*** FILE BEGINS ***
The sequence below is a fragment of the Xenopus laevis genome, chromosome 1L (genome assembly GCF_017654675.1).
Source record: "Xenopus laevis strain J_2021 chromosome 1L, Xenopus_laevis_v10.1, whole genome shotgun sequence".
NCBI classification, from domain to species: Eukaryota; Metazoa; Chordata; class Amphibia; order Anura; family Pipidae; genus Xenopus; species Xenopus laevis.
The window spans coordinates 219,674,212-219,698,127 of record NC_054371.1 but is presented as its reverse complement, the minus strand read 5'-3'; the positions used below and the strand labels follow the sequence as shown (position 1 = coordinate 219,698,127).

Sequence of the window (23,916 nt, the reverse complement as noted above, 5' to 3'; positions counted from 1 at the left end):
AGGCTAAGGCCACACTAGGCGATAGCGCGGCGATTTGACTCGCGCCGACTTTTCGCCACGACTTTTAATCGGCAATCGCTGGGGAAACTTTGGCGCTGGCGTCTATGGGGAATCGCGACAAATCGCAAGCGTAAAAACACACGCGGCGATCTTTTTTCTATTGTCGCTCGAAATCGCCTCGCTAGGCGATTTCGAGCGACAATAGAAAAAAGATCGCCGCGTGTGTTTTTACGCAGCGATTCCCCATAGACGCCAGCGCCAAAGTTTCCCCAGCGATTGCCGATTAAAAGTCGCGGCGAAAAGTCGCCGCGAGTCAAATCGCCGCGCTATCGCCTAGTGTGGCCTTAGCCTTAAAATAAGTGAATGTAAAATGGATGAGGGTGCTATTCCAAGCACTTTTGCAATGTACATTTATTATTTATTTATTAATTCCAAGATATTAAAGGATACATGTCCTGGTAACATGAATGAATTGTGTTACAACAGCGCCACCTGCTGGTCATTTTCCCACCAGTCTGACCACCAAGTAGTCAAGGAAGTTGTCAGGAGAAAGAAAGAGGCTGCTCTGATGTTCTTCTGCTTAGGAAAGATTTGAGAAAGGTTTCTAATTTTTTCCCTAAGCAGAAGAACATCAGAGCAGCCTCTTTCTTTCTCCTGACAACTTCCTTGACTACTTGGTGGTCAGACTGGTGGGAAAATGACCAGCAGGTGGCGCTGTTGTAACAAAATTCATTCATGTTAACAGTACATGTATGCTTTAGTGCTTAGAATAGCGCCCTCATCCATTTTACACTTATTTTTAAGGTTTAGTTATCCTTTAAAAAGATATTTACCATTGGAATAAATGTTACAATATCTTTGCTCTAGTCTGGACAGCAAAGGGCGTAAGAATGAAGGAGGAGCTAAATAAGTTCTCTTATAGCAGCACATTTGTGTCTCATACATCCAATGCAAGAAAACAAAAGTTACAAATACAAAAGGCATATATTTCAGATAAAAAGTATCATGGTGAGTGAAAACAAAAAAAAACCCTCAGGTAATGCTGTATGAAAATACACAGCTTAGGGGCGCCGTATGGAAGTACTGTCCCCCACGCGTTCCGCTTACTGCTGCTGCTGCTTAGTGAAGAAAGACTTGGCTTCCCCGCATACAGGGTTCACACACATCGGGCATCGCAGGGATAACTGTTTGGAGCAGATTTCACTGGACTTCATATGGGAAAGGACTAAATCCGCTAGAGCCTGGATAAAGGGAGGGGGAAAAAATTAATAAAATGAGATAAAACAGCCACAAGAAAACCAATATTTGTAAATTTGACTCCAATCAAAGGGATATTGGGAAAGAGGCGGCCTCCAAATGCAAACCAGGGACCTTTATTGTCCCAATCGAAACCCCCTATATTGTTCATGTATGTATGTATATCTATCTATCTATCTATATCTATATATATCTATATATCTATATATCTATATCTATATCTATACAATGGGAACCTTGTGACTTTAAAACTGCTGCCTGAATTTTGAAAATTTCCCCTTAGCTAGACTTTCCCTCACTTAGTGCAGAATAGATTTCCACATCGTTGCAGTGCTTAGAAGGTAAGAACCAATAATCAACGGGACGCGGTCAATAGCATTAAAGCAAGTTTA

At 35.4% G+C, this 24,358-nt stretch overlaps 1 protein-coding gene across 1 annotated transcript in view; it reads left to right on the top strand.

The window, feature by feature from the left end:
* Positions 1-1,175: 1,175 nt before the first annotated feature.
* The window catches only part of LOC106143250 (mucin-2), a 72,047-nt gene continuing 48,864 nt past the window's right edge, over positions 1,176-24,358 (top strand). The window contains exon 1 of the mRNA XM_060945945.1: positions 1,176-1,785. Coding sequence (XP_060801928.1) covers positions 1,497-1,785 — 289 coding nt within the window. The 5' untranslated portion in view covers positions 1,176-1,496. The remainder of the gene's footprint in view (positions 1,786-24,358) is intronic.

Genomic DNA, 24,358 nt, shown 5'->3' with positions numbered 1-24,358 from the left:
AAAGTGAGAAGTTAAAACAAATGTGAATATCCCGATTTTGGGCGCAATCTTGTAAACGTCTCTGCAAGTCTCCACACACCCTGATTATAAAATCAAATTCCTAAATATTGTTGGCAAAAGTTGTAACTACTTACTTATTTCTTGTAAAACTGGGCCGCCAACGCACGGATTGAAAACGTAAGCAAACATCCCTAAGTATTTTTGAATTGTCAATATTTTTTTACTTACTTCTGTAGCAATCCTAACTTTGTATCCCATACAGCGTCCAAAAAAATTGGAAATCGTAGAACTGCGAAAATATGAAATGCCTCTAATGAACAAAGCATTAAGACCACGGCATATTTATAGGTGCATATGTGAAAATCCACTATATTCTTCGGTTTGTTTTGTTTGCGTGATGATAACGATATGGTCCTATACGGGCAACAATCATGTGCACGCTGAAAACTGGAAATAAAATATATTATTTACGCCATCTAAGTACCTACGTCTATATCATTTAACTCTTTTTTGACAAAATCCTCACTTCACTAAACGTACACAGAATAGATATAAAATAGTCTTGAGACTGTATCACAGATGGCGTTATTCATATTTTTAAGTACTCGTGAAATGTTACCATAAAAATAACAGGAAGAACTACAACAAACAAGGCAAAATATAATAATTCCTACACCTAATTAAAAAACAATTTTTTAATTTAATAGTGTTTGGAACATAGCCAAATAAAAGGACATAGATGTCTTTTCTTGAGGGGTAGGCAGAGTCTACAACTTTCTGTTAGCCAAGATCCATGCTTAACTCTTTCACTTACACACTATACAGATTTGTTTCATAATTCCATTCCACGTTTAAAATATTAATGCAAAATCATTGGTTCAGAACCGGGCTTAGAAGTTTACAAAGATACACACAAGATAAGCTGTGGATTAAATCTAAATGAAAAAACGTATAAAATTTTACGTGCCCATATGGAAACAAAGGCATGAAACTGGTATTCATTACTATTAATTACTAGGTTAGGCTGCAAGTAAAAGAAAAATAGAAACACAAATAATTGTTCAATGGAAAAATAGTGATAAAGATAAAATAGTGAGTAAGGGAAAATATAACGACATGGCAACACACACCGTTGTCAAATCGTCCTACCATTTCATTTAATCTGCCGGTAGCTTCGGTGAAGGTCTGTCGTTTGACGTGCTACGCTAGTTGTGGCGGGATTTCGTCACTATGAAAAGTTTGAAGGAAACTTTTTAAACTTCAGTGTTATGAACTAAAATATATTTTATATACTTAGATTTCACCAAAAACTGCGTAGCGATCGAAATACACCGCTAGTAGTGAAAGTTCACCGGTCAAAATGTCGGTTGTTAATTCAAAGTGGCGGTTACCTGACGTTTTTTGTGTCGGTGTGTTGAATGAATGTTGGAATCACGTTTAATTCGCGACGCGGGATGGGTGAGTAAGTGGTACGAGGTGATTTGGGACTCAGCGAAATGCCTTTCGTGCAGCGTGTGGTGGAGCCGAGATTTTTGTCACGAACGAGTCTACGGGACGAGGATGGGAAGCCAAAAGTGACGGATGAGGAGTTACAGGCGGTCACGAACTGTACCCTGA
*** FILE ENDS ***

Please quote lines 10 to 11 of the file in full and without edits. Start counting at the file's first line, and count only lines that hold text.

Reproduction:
* The window catches only part of LOC106143250 (mucin-2), a 72,047-nt gene continuing 48,864 nt past the window's right edge, over positions 1,176-24,358 (top strand). The window contains exon 1 of the mRNA XM_060945945.1: positions 1,176-1,785. Coding sequence (XP_060801928.1) covers positions 1,497-1,785 — 289 coding nt within the window. The 5' untranslated portion in view covers positions 1,176-1,496. The remainder of the gene's footprint in view (positions 1,786-24,358) is intronic.

Genomic DNA, 24,358 nt, shown 5'->3' with positions numbered 1-24,358 from the left: